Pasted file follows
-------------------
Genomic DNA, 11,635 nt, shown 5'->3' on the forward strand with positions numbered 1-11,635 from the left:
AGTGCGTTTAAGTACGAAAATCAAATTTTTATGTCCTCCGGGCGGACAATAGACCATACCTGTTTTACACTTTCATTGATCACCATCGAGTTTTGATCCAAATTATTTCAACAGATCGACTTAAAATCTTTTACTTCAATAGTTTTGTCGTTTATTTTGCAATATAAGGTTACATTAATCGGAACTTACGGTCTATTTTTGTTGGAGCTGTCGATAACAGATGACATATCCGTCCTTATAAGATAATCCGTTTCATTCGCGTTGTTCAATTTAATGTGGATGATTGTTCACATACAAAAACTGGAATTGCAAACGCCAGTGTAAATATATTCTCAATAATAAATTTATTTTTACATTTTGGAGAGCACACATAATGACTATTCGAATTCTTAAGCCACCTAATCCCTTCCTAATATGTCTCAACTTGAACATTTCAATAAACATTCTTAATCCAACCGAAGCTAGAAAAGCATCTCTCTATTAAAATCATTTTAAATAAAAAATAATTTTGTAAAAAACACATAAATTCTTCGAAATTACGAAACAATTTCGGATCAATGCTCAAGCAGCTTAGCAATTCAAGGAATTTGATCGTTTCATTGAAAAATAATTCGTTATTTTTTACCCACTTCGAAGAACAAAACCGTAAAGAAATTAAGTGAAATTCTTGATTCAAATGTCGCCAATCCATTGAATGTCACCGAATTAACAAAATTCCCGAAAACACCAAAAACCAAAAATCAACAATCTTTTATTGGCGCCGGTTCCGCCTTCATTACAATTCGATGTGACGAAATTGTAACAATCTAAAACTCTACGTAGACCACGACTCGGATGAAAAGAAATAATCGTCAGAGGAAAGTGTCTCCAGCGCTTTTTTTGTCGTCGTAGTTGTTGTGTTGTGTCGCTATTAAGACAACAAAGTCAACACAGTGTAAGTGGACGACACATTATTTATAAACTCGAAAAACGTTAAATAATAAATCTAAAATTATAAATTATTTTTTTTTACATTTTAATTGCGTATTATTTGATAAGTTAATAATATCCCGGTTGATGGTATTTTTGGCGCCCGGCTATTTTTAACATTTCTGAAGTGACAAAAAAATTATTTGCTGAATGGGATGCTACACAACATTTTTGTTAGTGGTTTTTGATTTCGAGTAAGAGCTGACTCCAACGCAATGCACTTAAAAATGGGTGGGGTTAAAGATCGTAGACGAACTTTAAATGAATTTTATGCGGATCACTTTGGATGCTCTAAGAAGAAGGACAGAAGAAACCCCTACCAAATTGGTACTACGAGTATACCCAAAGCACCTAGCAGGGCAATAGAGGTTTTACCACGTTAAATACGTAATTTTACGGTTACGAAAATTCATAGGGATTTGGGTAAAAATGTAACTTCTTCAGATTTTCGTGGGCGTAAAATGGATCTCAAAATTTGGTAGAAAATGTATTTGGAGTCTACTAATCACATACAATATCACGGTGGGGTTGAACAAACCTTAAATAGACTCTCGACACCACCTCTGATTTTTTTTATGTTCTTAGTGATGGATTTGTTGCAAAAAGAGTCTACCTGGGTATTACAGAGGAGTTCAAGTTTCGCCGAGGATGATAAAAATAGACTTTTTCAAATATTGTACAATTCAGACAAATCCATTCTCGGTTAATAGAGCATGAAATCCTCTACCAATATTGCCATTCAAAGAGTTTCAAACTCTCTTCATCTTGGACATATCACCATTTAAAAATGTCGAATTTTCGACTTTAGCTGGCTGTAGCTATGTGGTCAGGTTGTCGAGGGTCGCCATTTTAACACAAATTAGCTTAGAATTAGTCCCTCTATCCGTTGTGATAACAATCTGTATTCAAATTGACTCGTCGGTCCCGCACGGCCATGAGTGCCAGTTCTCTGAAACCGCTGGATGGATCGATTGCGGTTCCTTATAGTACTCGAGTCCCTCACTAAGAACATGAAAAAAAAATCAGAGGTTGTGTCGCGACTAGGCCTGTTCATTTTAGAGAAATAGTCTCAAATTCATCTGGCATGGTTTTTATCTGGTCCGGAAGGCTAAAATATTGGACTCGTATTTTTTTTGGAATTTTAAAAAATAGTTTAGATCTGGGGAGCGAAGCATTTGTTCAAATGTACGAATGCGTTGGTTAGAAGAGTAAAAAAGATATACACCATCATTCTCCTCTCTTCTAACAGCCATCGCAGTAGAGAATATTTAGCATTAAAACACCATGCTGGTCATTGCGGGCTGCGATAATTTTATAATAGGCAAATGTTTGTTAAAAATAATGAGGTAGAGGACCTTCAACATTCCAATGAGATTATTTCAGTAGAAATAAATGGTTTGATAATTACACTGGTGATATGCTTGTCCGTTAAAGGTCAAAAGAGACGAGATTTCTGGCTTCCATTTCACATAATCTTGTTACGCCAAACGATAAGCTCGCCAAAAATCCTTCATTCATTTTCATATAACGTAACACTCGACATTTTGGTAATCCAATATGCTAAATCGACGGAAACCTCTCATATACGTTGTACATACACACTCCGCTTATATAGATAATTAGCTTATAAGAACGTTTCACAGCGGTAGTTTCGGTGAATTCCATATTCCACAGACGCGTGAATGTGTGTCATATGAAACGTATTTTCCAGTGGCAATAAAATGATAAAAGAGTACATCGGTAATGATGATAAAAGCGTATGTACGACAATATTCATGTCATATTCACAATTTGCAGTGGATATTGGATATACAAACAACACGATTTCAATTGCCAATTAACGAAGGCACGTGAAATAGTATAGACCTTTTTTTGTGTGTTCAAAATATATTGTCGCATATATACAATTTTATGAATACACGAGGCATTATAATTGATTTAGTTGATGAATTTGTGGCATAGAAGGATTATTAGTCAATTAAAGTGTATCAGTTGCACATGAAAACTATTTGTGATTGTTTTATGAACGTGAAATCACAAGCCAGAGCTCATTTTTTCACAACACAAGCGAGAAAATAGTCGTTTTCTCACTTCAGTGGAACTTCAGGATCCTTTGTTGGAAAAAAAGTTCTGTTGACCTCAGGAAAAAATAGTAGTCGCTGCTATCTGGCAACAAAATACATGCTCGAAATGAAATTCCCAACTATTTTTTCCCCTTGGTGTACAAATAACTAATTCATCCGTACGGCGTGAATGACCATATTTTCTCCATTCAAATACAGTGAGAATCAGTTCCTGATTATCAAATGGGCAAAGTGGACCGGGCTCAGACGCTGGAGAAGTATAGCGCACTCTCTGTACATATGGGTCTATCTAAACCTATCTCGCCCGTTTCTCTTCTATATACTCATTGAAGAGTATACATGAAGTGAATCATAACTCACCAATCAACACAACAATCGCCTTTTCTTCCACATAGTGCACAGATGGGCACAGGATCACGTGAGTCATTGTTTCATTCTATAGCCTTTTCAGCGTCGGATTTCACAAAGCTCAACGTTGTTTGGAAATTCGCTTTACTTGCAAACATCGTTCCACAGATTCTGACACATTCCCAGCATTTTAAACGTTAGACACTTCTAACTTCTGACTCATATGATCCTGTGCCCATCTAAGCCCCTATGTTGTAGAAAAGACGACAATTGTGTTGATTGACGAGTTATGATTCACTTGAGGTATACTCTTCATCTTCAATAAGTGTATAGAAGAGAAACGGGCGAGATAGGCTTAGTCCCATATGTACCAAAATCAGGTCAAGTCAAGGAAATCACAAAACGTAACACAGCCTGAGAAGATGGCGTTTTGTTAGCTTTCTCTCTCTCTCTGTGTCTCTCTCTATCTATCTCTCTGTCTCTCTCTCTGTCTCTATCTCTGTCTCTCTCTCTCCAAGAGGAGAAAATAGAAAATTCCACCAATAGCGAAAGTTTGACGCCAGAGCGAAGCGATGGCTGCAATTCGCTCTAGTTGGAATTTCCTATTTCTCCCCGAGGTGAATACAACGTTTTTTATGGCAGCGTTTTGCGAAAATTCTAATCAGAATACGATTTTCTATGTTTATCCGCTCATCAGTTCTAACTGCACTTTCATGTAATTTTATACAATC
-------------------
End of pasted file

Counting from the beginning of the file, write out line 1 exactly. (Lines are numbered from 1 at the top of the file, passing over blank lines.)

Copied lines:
Genomic DNA, 11,635 nt, shown 5'->3' on the forward strand with positions numbered 1-11,635 from the left: